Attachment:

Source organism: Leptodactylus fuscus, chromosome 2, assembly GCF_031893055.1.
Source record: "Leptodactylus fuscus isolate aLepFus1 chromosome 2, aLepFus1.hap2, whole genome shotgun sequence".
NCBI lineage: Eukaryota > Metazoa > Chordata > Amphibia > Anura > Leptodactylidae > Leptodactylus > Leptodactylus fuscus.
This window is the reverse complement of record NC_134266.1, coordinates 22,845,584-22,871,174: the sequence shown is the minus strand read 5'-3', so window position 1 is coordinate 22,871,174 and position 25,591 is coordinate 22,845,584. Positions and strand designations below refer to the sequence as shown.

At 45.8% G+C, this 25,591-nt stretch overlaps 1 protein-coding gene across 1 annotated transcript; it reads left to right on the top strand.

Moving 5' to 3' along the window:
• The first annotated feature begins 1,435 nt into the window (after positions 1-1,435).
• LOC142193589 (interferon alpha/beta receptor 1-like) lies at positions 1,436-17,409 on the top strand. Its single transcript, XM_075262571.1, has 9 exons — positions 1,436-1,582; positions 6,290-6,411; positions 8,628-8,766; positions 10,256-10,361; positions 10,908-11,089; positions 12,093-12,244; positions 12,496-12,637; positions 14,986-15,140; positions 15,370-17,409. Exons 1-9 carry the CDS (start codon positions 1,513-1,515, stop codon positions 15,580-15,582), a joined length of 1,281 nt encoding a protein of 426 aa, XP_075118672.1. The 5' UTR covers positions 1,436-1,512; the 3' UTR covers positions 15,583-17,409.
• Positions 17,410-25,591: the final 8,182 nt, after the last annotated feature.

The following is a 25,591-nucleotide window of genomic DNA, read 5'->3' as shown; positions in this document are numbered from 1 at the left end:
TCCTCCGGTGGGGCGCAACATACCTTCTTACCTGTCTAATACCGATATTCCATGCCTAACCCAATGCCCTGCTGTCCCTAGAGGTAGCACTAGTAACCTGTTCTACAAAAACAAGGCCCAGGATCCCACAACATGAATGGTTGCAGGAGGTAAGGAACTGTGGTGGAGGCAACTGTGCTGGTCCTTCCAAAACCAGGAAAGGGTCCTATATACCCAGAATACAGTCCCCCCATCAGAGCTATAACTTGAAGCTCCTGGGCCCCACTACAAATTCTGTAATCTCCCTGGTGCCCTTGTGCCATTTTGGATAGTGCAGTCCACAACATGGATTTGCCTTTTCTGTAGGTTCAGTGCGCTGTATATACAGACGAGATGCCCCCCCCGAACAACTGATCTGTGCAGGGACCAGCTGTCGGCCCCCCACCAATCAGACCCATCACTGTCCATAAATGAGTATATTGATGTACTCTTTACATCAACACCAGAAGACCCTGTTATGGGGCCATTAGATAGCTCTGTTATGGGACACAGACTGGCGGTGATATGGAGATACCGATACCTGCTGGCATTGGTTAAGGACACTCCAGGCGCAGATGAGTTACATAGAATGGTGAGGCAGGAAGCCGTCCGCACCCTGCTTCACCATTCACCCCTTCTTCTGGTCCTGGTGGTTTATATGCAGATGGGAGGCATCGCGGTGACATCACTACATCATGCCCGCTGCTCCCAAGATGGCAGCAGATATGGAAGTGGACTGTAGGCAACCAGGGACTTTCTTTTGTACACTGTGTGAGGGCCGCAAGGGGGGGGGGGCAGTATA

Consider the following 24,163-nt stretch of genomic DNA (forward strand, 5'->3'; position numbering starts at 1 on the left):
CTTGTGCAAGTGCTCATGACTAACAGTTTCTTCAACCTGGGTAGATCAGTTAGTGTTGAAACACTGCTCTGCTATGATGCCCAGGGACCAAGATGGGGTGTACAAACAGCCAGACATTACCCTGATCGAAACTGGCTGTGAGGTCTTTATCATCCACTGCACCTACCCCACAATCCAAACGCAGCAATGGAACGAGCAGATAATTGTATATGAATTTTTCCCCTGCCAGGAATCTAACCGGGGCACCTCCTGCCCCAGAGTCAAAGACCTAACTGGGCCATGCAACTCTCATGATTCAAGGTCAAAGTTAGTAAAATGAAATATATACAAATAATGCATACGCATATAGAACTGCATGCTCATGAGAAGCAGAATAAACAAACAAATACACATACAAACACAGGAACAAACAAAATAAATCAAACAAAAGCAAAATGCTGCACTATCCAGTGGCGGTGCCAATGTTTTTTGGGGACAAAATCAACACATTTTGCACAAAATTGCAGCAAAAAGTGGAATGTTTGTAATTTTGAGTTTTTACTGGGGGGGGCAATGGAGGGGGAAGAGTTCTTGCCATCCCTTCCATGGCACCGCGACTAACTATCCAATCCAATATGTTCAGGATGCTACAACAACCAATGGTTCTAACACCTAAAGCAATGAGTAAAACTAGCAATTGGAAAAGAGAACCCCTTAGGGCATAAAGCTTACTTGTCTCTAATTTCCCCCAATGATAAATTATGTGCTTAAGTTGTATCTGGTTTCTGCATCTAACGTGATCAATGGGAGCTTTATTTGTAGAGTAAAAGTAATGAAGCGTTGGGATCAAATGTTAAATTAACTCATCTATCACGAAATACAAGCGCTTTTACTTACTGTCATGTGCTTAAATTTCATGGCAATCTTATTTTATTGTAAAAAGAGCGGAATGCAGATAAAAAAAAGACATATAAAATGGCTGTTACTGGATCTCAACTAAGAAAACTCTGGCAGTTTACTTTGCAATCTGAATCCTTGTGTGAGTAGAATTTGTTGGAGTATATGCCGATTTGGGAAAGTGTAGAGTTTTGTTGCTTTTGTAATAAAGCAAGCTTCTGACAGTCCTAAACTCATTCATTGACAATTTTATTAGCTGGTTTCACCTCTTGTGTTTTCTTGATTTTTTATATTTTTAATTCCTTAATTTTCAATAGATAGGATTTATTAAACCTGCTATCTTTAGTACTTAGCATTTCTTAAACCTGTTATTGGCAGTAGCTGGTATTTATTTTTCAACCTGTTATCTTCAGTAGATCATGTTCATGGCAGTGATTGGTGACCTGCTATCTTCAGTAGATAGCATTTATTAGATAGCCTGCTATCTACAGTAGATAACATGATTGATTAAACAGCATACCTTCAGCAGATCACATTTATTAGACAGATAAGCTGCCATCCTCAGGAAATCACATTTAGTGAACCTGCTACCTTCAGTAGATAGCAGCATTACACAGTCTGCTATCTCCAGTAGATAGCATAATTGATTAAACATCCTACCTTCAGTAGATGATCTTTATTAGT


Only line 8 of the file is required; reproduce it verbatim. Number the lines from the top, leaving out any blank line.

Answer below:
• LOC142193589 (interferon alpha/beta receptor 1-like) lies at positions 1,436-17,409 on the top strand. Its single transcript, XM_075262571.1, has 9 exons — positions 1,436-1,582; positions 6,290-6,411; positions 8,628-8,766; positions 10,256-10,361; positions 10,908-11,089; positions 12,093-12,244; positions 12,496-12,637; positions 14,986-15,140; positions 15,370-17,409. Exons 1-9 carry the CDS (start codon positions 1,513-1,515, stop codon positions 15,580-15,582), a joined length of 1,281 nt encoding a protein of 426 aa, XP_075118672.1. The 5' UTR covers positions 1,436-1,512; the 3' UTR covers positions 15,583-17,409.